Ken Binmore

Ken Binmore is Emeritus Professor at University College London. A Fellow of the Econometric Society and the British Academy, he is the author of Game Theory and the Social Contract, Volume 1: Playing Fair (1994) and Volume 2: Just Playing (1998), and the coeditor of Frontiers of Game Theory (1993), all three published by The MIT Press.

  • Does Game Theory Work? The Bargaining Challenge

    Does Game Theory Work? The Bargaining Challenge

    Ken Binmore

    A collection of Ken Binmore's influential papers on bargaining experiments, with the author's newly written commentary addressing the challenges to game theory posed by the behavioral school of economics.

    This volume brings together all of Ken Binmore's influential experimental papers on bargaining along with newly written commentary in which Binmore discusses the underlying game theory and addresses the criticism leveled at it by behavioral economists.

    When Binmore began his experimental work in the 1980s, conventional wisdom held that game theory would not work in the laboratory, but Binmore and other pioneers established that game theory can often predict the behavior of experienced players very well in favorable laboratory settings. The case of human bargaining behavior is particularly challenging for game theory. Everyone agrees that human behavior in real-life bargaining situations is governed at least partly by considerations of fairness, but what happens in a laboratory when such fairness considerations supposedly conflict with game-theoretic predictions? Behavioral economists, who emphasize the importance of other-regarding or social preferences, sometimes argue that their findings threaten traditional game theory. Binmore disputes both their interpretations of their findings and their claims about what game theorists think it reasonable to predict.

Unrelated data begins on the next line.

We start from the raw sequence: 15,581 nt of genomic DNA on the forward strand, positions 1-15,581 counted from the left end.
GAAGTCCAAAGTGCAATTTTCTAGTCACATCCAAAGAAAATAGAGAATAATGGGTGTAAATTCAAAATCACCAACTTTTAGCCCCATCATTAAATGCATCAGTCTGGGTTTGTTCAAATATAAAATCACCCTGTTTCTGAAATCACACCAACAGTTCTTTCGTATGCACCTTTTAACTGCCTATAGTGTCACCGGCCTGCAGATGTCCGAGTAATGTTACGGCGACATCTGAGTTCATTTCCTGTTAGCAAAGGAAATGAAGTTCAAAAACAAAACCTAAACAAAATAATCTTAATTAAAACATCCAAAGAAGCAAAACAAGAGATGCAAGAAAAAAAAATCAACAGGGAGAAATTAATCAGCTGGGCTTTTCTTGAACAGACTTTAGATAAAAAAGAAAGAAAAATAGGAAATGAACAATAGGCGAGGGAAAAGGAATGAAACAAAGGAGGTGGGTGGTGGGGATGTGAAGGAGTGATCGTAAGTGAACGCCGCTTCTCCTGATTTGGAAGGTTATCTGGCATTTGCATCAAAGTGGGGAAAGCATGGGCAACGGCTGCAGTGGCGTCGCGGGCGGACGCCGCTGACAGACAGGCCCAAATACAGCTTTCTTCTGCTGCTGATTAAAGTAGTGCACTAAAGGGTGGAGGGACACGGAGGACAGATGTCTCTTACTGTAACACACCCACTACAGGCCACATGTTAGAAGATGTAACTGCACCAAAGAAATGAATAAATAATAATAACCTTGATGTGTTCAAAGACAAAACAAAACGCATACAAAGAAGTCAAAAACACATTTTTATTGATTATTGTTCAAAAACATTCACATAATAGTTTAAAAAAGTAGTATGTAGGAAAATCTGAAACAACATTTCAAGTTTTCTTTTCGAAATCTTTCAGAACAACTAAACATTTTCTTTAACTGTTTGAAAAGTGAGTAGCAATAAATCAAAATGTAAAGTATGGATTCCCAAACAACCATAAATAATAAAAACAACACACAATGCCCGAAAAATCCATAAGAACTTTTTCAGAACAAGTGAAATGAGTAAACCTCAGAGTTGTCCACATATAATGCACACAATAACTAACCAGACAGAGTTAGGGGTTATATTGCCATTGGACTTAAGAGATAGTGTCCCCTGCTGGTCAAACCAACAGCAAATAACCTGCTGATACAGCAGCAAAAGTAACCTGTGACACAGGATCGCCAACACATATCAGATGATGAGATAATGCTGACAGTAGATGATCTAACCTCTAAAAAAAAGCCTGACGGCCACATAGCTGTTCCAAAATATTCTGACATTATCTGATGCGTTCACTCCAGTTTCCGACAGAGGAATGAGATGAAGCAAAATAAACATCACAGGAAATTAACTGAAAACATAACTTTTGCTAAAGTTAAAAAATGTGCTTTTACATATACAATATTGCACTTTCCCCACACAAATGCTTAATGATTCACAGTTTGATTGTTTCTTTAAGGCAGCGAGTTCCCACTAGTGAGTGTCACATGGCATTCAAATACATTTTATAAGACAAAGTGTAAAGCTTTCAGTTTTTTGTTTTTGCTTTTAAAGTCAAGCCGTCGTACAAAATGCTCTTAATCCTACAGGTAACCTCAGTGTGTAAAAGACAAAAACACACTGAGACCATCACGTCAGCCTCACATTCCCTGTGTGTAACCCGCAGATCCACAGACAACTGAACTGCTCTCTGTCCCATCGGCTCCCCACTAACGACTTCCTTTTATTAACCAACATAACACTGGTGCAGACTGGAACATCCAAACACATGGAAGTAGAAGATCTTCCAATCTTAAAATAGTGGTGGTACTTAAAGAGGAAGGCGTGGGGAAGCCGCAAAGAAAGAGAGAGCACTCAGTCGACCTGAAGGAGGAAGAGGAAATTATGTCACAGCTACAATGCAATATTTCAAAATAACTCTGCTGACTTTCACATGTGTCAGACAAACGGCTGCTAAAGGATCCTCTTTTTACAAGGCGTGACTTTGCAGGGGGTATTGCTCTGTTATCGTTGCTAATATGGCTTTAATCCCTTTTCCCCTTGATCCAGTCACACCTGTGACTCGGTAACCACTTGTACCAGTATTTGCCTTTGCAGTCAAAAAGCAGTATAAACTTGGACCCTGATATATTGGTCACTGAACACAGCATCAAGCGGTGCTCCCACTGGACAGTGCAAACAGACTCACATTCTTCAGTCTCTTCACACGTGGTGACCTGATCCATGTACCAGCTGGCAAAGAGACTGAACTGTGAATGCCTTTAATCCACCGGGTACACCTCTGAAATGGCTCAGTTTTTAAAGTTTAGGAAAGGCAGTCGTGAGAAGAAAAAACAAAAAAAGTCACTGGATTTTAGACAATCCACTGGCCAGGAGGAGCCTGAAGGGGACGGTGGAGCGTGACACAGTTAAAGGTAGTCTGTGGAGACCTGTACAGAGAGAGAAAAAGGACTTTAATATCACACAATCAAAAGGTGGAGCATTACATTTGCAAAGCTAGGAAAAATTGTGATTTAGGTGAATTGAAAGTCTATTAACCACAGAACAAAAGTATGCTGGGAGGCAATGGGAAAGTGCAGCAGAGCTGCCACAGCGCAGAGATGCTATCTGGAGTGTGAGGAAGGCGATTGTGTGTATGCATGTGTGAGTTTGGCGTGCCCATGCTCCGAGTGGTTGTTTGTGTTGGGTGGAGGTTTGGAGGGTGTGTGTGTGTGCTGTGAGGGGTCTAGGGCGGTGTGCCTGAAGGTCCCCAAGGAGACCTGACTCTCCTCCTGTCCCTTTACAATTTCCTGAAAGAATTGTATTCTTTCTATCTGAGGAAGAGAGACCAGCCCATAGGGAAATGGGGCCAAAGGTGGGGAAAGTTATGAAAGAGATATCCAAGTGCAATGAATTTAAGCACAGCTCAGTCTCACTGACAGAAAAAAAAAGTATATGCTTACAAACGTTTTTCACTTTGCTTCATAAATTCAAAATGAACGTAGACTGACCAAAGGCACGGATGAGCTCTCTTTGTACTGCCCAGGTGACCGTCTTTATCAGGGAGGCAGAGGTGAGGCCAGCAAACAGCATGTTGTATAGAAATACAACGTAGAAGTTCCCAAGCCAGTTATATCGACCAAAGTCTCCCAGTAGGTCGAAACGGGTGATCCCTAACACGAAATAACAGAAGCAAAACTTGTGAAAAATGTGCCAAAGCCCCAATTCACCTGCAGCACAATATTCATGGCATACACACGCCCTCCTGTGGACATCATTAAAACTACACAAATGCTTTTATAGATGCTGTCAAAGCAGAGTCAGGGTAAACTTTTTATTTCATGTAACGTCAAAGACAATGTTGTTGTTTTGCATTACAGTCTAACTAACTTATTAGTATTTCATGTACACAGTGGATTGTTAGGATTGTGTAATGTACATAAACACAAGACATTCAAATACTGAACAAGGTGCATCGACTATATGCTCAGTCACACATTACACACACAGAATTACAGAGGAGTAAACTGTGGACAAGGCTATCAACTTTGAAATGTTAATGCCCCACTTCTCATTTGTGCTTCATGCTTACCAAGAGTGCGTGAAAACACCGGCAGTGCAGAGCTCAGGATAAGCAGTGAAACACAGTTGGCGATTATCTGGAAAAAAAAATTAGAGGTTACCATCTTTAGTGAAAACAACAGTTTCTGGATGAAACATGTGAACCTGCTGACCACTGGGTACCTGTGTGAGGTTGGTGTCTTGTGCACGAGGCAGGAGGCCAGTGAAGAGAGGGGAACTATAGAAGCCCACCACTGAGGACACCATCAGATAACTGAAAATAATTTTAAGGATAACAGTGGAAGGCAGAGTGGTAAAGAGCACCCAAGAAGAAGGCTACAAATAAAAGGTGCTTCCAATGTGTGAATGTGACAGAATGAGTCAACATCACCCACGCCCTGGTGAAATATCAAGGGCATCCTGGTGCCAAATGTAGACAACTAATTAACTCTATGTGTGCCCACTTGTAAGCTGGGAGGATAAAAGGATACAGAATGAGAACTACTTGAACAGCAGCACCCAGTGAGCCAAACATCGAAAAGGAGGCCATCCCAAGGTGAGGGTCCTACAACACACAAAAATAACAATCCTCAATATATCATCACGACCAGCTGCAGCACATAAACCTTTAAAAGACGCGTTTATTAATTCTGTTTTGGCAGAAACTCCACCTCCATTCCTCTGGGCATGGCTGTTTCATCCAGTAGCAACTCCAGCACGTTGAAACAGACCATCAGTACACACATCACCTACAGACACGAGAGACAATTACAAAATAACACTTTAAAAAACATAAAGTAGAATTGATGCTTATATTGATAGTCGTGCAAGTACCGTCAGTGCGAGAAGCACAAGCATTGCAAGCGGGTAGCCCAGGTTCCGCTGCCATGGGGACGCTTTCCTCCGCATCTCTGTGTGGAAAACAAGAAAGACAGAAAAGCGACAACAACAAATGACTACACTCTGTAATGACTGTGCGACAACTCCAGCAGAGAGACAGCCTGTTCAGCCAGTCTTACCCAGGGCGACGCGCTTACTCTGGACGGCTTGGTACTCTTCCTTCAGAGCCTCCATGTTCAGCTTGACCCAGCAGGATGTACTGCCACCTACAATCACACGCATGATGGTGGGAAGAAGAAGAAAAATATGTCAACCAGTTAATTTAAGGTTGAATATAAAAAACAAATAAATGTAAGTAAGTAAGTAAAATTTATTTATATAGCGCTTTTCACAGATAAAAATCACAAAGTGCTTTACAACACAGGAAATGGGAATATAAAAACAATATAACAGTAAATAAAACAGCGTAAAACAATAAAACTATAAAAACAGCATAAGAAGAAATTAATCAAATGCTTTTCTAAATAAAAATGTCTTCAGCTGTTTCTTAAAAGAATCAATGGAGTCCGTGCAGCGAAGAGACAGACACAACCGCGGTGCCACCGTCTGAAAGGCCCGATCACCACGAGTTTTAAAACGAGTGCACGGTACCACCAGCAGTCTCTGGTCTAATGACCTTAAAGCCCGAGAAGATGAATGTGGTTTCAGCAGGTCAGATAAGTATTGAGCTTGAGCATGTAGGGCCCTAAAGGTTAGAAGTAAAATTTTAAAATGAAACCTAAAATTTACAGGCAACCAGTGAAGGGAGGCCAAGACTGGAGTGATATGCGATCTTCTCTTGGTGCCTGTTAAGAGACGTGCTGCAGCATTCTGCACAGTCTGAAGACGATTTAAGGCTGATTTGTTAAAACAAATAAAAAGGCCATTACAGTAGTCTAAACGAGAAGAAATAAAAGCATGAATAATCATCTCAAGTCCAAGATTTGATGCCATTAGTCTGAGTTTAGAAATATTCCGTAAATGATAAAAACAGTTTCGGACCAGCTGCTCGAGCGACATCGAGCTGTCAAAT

Binmore's findings from two decades of game theory experiments have made a lasting contribution to economics. These papers—some co-authored with other leading economists, including Larry Samuelson, Avner Shaked, and John Sutton—show that game theory does indeed work in favorable laboratory environments, even in the challenging case of bargaining.

    Does Game Theory Work? The Bargaining Challenge, Volume 2

    • Hardcover $19.75 £15.99
  • Game Theory and the Social Contract, Volume 2

    Game Theory and the Social Contract, Volume 2

    Just Playing

    Ken Binmore

    In Volume 1 of Game Theory and the Social Contract, Ken Binmore restated the problems of moral and political philosophy in the language of game theory. In Volume 2, Just Playing, he unveils his own controversial theory, which abandons the metaphysics of Immanuel Kant for the naturalistic approach to morality of David Hume. According to this viewpoint, a fairness norm is a convention that evolved to coordinate behavior on an equilibrium of a society's Game of Life. This approach allows Binmore to mount an evolutionary defense of Rawls's original position that escapes the utilitarian conclusions that follow when orthodox reasoning is applied with the traditional assumptions. Using ideas borrowed from the theory of bargaining and repeated games, Binmore is led instead to a form of egalitarianism that vindicates the intuitions that led Rawls to write his Theory of Justice. Written for an interdisciplinary audience, Just Playing offers a panoramic tour through a range of new and disturbing insights that game theory brings to anthropology, biology, economics, philosophy, and psychology. It is essential reading for anyone who thinks it likely that ethics evolved along with the human species.